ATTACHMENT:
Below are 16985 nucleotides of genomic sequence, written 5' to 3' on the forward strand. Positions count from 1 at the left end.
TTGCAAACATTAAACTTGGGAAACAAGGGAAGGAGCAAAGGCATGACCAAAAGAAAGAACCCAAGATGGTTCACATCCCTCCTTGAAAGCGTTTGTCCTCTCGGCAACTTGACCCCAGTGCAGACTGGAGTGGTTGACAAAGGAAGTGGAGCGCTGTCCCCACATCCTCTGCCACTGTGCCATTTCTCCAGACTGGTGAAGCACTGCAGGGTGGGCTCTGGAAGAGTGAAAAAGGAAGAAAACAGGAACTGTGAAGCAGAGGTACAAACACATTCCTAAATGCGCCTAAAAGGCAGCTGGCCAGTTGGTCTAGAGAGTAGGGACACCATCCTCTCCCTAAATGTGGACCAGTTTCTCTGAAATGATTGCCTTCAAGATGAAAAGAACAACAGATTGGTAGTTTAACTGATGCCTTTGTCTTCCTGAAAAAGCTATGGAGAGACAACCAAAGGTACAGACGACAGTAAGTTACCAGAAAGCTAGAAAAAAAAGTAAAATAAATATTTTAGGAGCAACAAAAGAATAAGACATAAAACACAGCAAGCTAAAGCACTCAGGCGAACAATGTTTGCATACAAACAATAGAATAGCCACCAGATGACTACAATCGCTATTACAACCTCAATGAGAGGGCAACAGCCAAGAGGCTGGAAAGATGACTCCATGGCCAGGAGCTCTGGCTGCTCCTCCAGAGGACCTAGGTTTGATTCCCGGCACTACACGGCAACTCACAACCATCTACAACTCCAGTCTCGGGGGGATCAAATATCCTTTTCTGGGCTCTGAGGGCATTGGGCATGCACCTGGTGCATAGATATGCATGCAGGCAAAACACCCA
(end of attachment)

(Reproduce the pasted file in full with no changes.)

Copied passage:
Below are 16985 nucleotides of genomic sequence, written 5' to 3' on the forward strand. Positions count from 1 at the left end.
TTGCAAACATTAAACTTGGGAAACAAGGGAAGGAGCAAAGGCATGACCAAAAGAAAGAACCCAAGATGGTTCACATCCCTCCTTGAAAGCGTTTGTCCTCTCGGCAACTTGACCCCAGTGCAGACTGGAGTGGTTGACAAAGGAAGTGGAGCGCTGTCCCCACATCCTCTGCCACTGTGCCATTTCTCCAGACTGGTGAAGCACTGCAGGGTGGGCTCTGGAAGAGTGAAAAAGGAAGAAAACAGGAACTGTGAAGCAGAGGTACAAACACATTCCTAAATGCGCCTAAAAGGCAGCTGGCCAGTTGGTCTAGAGAGTAGGGACACCATCCTCTCCCTAAATGTGGACCAGTTTCTCTGAAATGATTGCCTTCAAGATGAAAAGAACAACAGATTGGTAGTTTAACTGATGCCTTTGTCTTCCTGAAAAAGCTATGGAGAGACAACCAAAGGTACAGACGACAGTAAGTTACCAGAAAGCTAGAAAAAAAAGTAAAATAAATATTTTAGGAGCAACAAAAGAATAAGACATAAAACACAGCAAGCTAAAGCACTCAGGCGAACAATGTTTGCATACAAACAATAGAATAGCCACCAGATGACTACAATCGCTATTACAACCTCAATGAGAGGGCAACAGCCAAGAGGCTGGAAAGATGACTCCATGGCCAGGAGCTCTGGCTGCTCCTCCAGAGGACCTAGGTTTGATTCCCGGCACTACACGGCAACTCACAACCATCTACAACTCCAGTCTCGGGGGGATCAAATATCCTTTTCTGGGCTCTGAGGGCATTGGGCATGCACCTGGTGCATAGATATGCATGCAGGCAAAACACCCA